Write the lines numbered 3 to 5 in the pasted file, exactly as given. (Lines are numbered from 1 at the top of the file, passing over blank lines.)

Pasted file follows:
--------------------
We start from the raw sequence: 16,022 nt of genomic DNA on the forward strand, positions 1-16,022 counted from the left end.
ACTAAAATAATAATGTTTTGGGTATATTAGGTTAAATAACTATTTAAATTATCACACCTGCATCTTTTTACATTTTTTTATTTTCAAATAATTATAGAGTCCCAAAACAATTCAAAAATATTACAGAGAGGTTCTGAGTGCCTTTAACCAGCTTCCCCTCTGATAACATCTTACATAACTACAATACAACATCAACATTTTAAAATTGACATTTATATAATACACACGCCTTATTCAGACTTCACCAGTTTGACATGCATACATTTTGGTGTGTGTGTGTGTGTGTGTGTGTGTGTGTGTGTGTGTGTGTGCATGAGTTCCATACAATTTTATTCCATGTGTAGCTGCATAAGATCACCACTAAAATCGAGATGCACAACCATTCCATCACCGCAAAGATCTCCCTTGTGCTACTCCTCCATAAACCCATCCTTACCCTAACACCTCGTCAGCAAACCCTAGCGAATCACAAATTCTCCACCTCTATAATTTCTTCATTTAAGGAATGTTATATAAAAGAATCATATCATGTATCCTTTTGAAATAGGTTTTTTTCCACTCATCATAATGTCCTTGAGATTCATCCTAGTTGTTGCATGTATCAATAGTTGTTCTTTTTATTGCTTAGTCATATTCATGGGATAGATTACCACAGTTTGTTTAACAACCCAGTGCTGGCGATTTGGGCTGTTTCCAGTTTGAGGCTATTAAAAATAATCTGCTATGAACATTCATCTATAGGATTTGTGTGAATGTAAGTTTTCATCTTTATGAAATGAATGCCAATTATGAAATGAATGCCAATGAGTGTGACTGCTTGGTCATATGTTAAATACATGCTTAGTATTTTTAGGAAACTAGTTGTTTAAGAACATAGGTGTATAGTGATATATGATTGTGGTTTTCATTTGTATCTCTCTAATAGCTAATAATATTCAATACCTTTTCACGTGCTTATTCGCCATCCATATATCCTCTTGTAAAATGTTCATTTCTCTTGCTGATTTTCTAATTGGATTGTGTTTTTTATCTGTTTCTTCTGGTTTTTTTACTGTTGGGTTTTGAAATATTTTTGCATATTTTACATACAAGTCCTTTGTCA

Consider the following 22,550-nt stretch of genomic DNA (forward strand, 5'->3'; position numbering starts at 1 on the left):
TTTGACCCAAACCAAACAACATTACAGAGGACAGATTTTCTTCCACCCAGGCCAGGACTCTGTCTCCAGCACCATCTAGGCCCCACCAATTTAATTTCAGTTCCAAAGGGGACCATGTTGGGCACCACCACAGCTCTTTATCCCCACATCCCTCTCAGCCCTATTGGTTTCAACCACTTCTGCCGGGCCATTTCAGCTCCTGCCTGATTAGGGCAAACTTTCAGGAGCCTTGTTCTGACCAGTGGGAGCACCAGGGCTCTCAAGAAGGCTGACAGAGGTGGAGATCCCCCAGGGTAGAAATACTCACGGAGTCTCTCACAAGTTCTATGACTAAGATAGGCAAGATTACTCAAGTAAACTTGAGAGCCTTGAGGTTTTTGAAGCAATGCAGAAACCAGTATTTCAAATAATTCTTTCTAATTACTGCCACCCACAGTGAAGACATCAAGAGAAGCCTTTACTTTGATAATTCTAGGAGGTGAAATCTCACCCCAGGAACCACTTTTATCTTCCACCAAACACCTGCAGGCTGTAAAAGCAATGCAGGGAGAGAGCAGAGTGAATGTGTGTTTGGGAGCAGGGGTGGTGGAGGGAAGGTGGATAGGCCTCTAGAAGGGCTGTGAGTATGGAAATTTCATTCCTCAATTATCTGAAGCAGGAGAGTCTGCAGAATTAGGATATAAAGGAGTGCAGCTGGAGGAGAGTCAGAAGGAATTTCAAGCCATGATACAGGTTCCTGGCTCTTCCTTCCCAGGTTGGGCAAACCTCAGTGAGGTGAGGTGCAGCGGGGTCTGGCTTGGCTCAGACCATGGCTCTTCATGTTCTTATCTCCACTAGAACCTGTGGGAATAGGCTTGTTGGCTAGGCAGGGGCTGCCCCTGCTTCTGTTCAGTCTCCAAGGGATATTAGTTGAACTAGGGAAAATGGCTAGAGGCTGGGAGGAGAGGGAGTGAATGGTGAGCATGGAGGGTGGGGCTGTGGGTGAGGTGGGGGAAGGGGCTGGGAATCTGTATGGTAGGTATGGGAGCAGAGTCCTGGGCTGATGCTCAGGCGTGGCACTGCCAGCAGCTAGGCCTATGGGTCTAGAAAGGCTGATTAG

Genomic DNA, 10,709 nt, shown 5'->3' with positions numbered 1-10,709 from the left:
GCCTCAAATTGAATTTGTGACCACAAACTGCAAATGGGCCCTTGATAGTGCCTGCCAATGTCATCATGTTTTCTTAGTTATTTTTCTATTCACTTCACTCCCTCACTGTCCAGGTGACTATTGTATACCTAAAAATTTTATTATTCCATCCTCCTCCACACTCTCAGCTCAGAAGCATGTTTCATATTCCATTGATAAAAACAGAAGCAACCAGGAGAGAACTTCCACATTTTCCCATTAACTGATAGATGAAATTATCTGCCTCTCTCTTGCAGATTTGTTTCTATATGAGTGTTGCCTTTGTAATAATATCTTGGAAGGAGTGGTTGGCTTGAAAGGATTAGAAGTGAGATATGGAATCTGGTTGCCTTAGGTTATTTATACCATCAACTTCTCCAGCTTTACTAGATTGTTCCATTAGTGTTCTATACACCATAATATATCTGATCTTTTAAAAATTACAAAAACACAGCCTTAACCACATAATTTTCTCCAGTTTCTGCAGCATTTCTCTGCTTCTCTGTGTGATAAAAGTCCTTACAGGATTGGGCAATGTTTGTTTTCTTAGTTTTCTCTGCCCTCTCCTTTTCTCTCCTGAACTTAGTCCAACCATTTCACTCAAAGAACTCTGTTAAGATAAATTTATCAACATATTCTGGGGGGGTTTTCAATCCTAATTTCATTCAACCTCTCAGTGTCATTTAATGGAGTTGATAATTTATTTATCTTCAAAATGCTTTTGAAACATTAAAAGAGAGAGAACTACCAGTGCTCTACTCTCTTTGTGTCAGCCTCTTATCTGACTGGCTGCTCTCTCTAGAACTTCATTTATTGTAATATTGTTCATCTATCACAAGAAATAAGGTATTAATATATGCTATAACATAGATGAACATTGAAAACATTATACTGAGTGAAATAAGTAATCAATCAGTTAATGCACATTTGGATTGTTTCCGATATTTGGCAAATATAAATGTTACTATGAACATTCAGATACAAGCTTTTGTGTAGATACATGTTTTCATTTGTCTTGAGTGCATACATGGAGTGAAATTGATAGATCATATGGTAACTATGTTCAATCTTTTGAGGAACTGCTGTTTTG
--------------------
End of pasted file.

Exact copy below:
Consider the following 22,550-nt stretch of genomic DNA (forward strand, 5'->3'; position numbering starts at 1 on the left):
TTTGACCCAAACCAAACAACATTACAGAGGACAGATTTTCTTCCACCCAGGCCAGGACTCTGTCTCCAGCACCATCTAGGCCCCACCAATTTAATTTCAGTTCCAAAGGGGACCATGTTGGGCACCACCACAGCTCTTTATCCCCACATCCCTCTCAGCCCTATTGGTTTCAACCACTTCTGCCGGGCCATTTCAGCTCCTGCCTGATTAGGGCAAACTTTCAGGAGCCTTGTTCTGACCAGTGGGAGCACCAGGGCTCTCAAGAAGGCTGACAGAGGTGGAGATCCCCCAGGGTAGAAATACTCACGGAGTCTCTCACAAGTTCTATGACTAAGATAGGCAAGATTACTCAAGTAAACTTGAGAGCCTTGAGGTTTTTGAAGCAATGCAGAAACCAGTATTTCAAATAATTCTTTCTAATTACTGCCACCCACAGTGAAGACATCAAGAGAAGCCTTTACTTTGATAATTCTAGGAGGTGAAATCTCACCCCAGGAACCACTTTTATCTTCCACCAAACACCTGCAGGCTGTAAAAGCAATGCAGGGAGAGAGCAGAGTGAATGTGTGTTTGGGAGCAGGGGTGGTGGAGGGAAGGTGGATAGGCCTCTAGAAGGGCTGTGAGTATGGAAATTTCATTCCTCAATTATCTGAAGCAGGAGAGTCTGCAGAATTAGGATATAAAGGAGTGCAGCTGGAGGAGAGTCAGAAGGAATTTCAAGCCATGATACAGGTTCCTGGCTCTTCCTTCCCAGGTTGGGCAAACCTCAGTGAGGTGAGGTGCAGCGGGGTCTGGCTTGGCTCAGACCATGGCTCTTCATGTTCTTATCTCCACTAGAACCTGTGGGAATAGGCTTGTTGGCTAGGCAGGGGCTGCCCCTGCTTCTGTTCAGTCTCCAAGGGATATTAGTTGAACTAGGGAAAATGGCTAGAGGCTGGGAGGAGAGGGAGTGAATGGTGAGCATGGAGGGTGGGGCTGTGGGTGAGGTGGGGGAAGGGGCTGGGAATCTGTATGGTAGGTATGGGAGCAGAGTCCTGGGCTGATGCTCAGGCGTGGCACTGCCAGCAGCTAGGCCTATGGGTCTAGAAAGGCTGATTAG

Genomic DNA, 10,709 nt, shown 5'->3' with positions numbered 1-10,709 from the left: